Commentary
1/7/2004
10:17 PM
Fred Langa
Fred Langa
Commentary

Langa Letter: E-Mail--Hideously Unreliable

A recent test by InformationWeek columnist Fred Langa shows that up to 40% of valid E-mails never reach the recipient. Here's what it all means to you.



You're losing E-mails. It's almost certain that some significant percentage of your legitimate outbound E-mails aren't getting to their destinations; or that some significant percentage of your legitimate inbound E-mails are being lost before you ever see them.

When I say "significant," I don't mean a few. I mean something like 40%, or even more in some cases. And I'm not talking about losing junk mail. I'm talking about the loss of totally valid, non-spam/non-junk E-mail.

Think about that for a minute: As many as four out of 10 of your serious E-mails--the sort you might exchange with co-workers, friends, business associates, or customers--may not be making it to their intended destinations.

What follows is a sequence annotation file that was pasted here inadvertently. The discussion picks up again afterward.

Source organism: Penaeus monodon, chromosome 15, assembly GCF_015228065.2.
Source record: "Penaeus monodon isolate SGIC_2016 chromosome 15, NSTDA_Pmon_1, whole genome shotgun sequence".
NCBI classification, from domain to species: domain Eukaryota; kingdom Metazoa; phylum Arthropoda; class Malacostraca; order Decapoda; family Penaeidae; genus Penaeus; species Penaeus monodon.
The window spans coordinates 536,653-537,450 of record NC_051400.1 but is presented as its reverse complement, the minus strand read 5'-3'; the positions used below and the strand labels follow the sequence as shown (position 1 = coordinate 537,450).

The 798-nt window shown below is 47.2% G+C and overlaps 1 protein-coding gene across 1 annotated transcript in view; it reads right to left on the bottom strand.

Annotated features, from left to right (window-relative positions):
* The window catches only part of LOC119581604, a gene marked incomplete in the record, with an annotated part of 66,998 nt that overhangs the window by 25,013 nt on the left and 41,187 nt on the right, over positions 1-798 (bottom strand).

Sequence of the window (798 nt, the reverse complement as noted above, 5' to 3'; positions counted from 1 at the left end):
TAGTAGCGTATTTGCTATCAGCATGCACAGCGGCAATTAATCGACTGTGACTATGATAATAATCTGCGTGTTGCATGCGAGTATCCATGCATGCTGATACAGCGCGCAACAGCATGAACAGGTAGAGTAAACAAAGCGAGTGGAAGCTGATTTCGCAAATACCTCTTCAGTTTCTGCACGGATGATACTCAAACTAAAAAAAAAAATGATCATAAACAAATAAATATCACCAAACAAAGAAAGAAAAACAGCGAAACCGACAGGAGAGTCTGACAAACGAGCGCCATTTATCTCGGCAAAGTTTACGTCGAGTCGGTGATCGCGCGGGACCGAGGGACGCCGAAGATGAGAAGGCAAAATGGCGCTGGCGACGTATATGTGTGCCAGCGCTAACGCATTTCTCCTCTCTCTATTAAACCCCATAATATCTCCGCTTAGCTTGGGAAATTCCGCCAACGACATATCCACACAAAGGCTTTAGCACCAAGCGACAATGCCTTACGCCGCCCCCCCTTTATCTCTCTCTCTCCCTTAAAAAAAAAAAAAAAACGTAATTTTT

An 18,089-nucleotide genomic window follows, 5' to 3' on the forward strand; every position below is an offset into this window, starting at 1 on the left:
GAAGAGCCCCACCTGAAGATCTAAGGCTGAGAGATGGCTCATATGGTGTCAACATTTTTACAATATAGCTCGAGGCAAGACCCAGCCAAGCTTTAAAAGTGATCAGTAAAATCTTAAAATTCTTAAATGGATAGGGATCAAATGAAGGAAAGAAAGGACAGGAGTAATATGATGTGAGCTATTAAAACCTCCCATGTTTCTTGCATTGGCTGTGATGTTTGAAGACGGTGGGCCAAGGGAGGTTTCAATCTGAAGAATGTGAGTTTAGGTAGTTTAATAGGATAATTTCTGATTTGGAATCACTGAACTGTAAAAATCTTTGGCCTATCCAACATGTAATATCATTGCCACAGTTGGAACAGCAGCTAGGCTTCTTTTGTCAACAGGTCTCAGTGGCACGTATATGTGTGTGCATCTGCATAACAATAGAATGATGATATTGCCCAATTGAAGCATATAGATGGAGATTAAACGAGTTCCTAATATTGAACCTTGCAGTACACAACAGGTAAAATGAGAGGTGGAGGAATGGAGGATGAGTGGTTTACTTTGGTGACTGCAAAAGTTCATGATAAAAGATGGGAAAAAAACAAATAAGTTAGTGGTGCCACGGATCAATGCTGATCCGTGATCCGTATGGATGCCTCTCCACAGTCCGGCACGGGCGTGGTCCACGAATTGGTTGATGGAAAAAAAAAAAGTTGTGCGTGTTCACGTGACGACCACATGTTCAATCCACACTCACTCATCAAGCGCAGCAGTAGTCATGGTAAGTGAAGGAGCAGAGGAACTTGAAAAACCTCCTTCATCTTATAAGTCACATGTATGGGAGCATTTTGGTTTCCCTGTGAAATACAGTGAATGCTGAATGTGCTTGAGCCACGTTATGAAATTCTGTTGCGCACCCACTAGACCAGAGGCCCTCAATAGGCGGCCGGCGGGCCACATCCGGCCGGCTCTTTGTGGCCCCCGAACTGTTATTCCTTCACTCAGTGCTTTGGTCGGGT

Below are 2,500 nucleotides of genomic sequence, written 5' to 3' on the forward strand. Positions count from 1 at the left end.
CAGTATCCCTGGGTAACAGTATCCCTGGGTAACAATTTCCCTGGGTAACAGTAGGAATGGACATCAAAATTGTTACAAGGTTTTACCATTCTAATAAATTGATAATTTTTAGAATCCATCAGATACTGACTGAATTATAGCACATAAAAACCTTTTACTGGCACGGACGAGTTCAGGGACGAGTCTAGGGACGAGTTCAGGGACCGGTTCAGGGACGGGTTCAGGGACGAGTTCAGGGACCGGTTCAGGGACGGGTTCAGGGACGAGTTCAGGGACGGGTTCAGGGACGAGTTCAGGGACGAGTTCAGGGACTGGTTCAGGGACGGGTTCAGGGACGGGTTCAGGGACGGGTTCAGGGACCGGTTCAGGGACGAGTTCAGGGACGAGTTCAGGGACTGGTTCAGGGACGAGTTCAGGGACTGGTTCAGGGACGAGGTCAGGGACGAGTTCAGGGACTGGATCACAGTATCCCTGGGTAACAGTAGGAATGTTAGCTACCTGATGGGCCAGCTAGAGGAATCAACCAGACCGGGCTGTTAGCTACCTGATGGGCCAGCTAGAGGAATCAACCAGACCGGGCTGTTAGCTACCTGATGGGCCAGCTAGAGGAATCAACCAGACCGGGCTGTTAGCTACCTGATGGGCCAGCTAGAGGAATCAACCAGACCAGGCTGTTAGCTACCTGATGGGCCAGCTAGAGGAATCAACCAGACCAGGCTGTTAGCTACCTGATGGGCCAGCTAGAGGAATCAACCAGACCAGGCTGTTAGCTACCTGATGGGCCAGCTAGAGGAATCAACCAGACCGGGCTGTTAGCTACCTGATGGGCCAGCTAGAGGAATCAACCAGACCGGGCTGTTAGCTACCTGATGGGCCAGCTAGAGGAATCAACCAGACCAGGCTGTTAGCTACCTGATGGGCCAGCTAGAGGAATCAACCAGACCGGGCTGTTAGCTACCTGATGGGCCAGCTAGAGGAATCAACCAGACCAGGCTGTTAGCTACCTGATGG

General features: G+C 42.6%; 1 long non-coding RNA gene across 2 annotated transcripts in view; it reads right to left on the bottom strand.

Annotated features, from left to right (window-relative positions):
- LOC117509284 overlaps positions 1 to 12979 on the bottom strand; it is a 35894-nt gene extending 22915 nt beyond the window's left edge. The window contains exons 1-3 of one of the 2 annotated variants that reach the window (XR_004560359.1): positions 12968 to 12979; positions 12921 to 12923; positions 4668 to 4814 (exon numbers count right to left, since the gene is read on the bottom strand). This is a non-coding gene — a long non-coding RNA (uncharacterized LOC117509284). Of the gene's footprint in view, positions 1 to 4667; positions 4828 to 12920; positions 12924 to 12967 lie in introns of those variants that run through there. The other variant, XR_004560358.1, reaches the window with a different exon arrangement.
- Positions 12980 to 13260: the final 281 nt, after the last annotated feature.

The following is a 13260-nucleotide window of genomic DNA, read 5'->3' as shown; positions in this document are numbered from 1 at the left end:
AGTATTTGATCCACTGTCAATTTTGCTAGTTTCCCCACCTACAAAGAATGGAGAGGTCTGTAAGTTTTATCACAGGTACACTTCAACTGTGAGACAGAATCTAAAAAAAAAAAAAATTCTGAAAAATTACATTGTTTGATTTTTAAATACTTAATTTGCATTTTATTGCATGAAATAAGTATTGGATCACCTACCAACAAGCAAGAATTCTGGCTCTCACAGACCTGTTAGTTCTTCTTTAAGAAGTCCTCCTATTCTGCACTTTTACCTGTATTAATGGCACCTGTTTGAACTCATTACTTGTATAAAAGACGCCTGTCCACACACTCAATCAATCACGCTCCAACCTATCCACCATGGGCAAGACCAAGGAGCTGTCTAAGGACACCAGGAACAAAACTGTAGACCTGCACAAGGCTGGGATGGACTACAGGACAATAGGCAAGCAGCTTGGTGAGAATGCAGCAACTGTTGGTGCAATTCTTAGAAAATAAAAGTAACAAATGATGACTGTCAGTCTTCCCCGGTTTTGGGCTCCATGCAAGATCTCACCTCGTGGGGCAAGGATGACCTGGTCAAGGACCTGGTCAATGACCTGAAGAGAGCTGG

This alarming statistic is derived from a large test I conducted late last year, involving more than 10,000 participants. I announced the test with a call for volunteers in an issue of my E-mail newsletter last October. It said, in part:

...I'd like to gather a group of volunteers... and send each one a simple non-spam E-mail message, in plain text and with no attachments, from a personal mail account (not a bulk mailer). I'd like to see how many of these simple messages actually make it through the gauntlet of servers, routers, and ISP-based and local mail filters.

I won't tell the volunteers in advance what address the mail will come from or what the subject line will be.... Rather, I propose to simulate a normal, unanticipated, plain text, non-spam E-mail, as if between friends or coworkers, and see what gets through....

I included specific sign-up information, and asked interested readers to indicate their willingness to participate by sending a reply E-mail to a designated mailbox.

I'd hoped for maybe 500 volunteers. But less than a day after my request went out, I was astonished to see that more than 10,000 people had signed up. Clearly, E-mail reliability is a real hot button!

To keep the size of the test manageable, I then stopped accepting additional applications to participate, ending up with 10,979 volunteers on tap.